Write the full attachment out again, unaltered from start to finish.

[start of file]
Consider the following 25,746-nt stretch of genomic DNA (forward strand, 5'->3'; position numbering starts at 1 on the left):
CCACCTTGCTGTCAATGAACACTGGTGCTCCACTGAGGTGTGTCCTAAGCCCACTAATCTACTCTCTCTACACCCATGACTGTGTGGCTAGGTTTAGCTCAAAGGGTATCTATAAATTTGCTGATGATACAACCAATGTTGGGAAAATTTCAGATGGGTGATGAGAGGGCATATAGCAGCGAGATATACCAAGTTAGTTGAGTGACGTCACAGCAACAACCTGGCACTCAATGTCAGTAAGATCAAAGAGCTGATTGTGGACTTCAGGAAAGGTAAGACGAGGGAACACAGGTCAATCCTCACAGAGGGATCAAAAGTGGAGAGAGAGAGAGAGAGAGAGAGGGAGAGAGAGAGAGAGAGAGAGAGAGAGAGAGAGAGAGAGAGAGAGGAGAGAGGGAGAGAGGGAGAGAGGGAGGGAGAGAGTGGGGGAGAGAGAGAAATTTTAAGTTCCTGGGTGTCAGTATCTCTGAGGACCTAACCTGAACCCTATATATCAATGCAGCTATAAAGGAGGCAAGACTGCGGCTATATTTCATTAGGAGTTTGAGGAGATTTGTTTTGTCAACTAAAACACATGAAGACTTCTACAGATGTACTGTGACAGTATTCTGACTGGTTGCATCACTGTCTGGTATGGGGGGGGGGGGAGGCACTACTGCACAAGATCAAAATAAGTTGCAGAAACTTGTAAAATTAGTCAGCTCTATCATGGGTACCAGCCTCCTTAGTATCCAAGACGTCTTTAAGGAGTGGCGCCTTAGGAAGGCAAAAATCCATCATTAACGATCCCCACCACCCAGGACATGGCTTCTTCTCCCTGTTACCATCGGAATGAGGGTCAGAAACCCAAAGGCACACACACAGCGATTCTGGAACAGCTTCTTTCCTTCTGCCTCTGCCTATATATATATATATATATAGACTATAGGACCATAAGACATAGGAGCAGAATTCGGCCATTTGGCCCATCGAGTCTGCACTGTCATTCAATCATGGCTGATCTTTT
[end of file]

Consider the following 25,746-nt stretch of genomic DNA (forward strand, 5'->3'; position numbering starts at 1 on the left):
CCACCTTGCTGTCAATGAACACTGGTGCTCCACTGAGGTGTGTCCTAAGCCCACTAATCTACTCTCTCTACACCCATGACTGTGTGGCTAGGTTTAGCTCAAAGGGTATCTATAAATTTGCTGATGATACAACCAATGTTGGGAAAATTTCAGATGGGTGATGAGAGGGCATATAGCAGCGAGATATACCAAGTTAGTTGAGTGACGTCACAGCAACAACCTGGCACTCAATGTCAGTAAGATCAAAGAGCTGATTGTGGACTTCAGGAAAGGTAAGACGAGGGAACACAGGTCAATCCTCACAGAGGGATCAAAAGTGGAGAGAGAGAGAGAGAGAGAGAGGGAGAGAGAGAGAGAGAGAGAGAGAGAGAGAGAGAGAGAGAGAGAGGAGAGAGGGAGAGAGGGAGAGAGGGAGGGAGAGAGTGGGGGAGAGAGAGAAATTTTAAGTTCCTGGGTGTCAGTATCTCTGAGGACCTAACCTGAACCCTATATATCAATGCAGCTATAAAGGAGGCAAGACTGCGGCTATATTTCATTAGGAGTTTGAGGAGATTTGTTTTGTCAACTAAAACACATGAAGACTTCTACAGATGTACTGTGACAGTATTCTGACTGGTTGCATCACTGTCTGGTATGGGGGGGGGGGGAGGCACTACTGCACAAGATCAAAATAAGTTGCAGAAACTTGTAAAATTAGTCAGCTCTATCATGGGTACCAGCCTCCTTAGTATCCAAGACGTCTTTAAGGAGTGGCGCCTTAGGAAGGCAAAAATCCATCATTAACGATCCCCACCACCCAGGACATGGCTTCTTCTCCCTGTTACCATCGGAATGAGGGTCAGAAACCCAAAGGCACACACACAGCGATTCTGGAACAGCTTCTTTCCTTCTGCCTCTGCCTATATATATATATATATATAGACTATAGGACCATAAGACATAGGAGCAGAATTCGGCCATTTGGCCCATCGAGTCTGCACTGTCATTCAATCATGGCTGATCTTTT